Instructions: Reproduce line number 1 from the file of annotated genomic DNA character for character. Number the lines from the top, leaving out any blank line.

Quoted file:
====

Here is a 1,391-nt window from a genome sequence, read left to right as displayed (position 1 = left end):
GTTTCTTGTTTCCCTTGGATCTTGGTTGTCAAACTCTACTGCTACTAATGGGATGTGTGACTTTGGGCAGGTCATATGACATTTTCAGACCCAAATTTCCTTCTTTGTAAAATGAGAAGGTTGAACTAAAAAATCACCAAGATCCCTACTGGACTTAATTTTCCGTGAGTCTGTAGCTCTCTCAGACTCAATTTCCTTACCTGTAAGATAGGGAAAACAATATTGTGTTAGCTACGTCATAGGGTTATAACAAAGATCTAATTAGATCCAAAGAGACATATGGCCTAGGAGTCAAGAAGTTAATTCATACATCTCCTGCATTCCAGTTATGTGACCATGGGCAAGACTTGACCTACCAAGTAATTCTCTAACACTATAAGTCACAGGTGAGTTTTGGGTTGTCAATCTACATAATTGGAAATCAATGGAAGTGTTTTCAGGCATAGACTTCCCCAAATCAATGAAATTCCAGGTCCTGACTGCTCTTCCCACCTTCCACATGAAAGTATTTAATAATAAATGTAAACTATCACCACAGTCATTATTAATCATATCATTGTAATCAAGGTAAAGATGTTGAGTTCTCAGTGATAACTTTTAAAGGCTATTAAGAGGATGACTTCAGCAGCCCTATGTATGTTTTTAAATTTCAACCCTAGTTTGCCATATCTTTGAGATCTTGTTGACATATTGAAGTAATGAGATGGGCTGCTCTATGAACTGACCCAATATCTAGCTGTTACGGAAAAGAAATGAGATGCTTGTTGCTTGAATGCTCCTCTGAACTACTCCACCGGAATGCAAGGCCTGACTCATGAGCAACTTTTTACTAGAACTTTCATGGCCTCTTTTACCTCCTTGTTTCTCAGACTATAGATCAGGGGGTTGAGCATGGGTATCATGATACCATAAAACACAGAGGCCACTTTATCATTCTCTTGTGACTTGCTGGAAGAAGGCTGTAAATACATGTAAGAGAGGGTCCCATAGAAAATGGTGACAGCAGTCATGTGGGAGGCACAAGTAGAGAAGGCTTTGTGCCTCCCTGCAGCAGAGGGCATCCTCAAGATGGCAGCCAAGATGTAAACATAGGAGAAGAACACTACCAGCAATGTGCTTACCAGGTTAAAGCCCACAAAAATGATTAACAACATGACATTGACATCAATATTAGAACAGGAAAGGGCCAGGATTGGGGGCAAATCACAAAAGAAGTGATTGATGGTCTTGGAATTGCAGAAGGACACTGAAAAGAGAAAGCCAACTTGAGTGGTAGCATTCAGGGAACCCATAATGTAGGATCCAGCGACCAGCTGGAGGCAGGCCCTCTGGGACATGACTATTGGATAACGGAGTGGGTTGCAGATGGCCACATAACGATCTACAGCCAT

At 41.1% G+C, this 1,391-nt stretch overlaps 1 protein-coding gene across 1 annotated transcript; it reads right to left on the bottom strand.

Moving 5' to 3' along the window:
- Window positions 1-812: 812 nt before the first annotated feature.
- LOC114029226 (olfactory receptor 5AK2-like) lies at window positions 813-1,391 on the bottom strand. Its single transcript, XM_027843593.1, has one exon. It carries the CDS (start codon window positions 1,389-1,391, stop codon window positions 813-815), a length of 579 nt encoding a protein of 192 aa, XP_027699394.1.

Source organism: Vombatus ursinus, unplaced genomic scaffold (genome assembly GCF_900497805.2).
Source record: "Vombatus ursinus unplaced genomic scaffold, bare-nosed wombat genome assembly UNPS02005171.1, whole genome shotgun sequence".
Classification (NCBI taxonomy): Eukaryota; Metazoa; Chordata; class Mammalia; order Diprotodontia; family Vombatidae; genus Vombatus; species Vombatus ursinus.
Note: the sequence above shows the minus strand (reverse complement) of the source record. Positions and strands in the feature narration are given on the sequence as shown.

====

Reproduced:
Here is a 1,391-nt window from a genome sequence, read left to right as displayed (position 1 = left end):